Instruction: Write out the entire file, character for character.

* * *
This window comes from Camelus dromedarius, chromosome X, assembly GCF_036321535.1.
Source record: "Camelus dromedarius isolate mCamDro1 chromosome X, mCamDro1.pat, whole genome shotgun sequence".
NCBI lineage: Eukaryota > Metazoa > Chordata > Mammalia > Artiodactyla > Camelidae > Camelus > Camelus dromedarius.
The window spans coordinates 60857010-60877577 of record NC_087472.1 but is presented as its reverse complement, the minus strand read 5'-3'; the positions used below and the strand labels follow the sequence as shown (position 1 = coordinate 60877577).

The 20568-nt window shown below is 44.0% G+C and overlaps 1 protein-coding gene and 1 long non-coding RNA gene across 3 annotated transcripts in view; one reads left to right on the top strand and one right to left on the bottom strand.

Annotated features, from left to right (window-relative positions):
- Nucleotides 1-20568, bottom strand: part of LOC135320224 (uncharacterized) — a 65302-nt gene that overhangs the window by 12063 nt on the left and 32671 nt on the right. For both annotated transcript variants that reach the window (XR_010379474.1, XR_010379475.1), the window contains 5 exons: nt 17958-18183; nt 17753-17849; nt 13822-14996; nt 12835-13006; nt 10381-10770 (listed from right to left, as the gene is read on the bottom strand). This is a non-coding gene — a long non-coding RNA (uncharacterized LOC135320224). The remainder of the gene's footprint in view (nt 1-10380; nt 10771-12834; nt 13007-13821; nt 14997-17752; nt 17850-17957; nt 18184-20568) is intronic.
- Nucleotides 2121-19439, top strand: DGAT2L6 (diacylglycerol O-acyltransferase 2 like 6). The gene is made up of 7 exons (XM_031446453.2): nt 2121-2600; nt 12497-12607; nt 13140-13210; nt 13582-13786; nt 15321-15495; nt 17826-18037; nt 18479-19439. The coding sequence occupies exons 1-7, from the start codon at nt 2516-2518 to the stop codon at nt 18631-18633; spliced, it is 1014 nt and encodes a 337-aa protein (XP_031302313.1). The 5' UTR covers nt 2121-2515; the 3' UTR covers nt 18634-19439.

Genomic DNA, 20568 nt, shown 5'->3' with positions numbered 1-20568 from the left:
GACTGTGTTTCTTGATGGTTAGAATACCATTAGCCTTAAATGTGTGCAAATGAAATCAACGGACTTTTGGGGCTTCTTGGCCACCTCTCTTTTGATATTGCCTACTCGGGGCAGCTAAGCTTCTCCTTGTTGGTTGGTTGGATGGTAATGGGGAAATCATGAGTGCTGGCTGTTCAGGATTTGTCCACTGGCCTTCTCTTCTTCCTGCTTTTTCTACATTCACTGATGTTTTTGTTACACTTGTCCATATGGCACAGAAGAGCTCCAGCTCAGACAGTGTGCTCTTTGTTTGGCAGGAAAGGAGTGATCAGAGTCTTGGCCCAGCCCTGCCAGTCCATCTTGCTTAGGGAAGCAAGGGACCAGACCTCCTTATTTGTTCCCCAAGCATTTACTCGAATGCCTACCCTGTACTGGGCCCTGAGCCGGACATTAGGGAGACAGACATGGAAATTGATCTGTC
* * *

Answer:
This window comes from Camelus dromedarius, chromosome X, assembly GCF_036321535.1.
Source record: "Camelus dromedarius isolate mCamDro1 chromosome X, mCamDro1.pat, whole genome shotgun sequence".
NCBI lineage: Eukaryota > Metazoa > Chordata > Mammalia > Artiodactyla > Camelidae > Camelus > Camelus dromedarius.
The window spans coordinates 60857010-60877577 of record NC_087472.1 but is presented as its reverse complement, the minus strand read 5'-3'; the positions used below and the strand labels follow the sequence as shown (position 1 = coordinate 60877577).

The 20568-nt window shown below is 44.0% G+C and overlaps 1 protein-coding gene and 1 long non-coding RNA gene across 3 annotated transcripts in view; one reads left to right on the top strand and one right to left on the bottom strand.

Annotated features, from left to right (window-relative positions):
- Nucleotides 1-20568, bottom strand: part of LOC135320224 (uncharacterized) — a 65302-nt gene that overhangs the window by 12063 nt on the left and 32671 nt on the right. For both annotated transcript variants that reach the window (XR_010379474.1, XR_010379475.1), the window contains 5 exons: nt 17958-18183; nt 17753-17849; nt 13822-14996; nt 12835-13006; nt 10381-10770 (listed from right to left, as the gene is read on the bottom strand). This is a non-coding gene — a long non-coding RNA (uncharacterized LOC135320224). The remainder of the gene's footprint in view (nt 1-10380; nt 10771-12834; nt 13007-13821; nt 14997-17752; nt 17850-17957; nt 18184-20568) is intronic.
- Nucleotides 2121-19439, top strand: DGAT2L6 (diacylglycerol O-acyltransferase 2 like 6). The gene is made up of 7 exons (XM_031446453.2): nt 2121-2600; nt 12497-12607; nt 13140-13210; nt 13582-13786; nt 15321-15495; nt 17826-18037; nt 18479-19439. The coding sequence occupies exons 1-7, from the start codon at nt 2516-2518 to the stop codon at nt 18631-18633; spliced, it is 1014 nt and encodes a 337-aa protein (XP_031302313.1). The 5' UTR covers nt 2121-2515; the 3' UTR covers nt 18634-19439.

Genomic DNA, 20568 nt, shown 5'->3' with positions numbered 1-20568 from the left:
GACTGTGTTTCTTGATGGTTAGAATACCATTAGCCTTAAATGTGTGCAAATGAAATCAACGGACTTTTGGGGCTTCTTGGCCACCTCTCTTTTGATATTGCCTACTCGGGGCAGCTAAGCTTCTCCTTGTTGGTTGGTTGGATGGTAATGGGGAAATCATGAGTGCTGGCTGTTCAGGATTTGTCCACTGGCCTTCTCTTCTTCCTGCTTTTTCTACATTCACTGATGTTTTTGTTACACTTGTCCATATGGCACAGAAGAGCTCCAGCTCAGACAGTGTGCTCTTTGTTTGGCAGGAAAGGAGTGATCAGAGTCTTGGCCCAGCCCTGCCAGTCCATCTTGCTTAGGGAAGCAAGGGACCAGACCTCCTTATTTGTTCCCCAAGCATTTACTCGAATGCCTACCCTGTACTGGGCCCTGAGCCGGACATTAGGGAGACAGACATGGAAATTGATCTGTC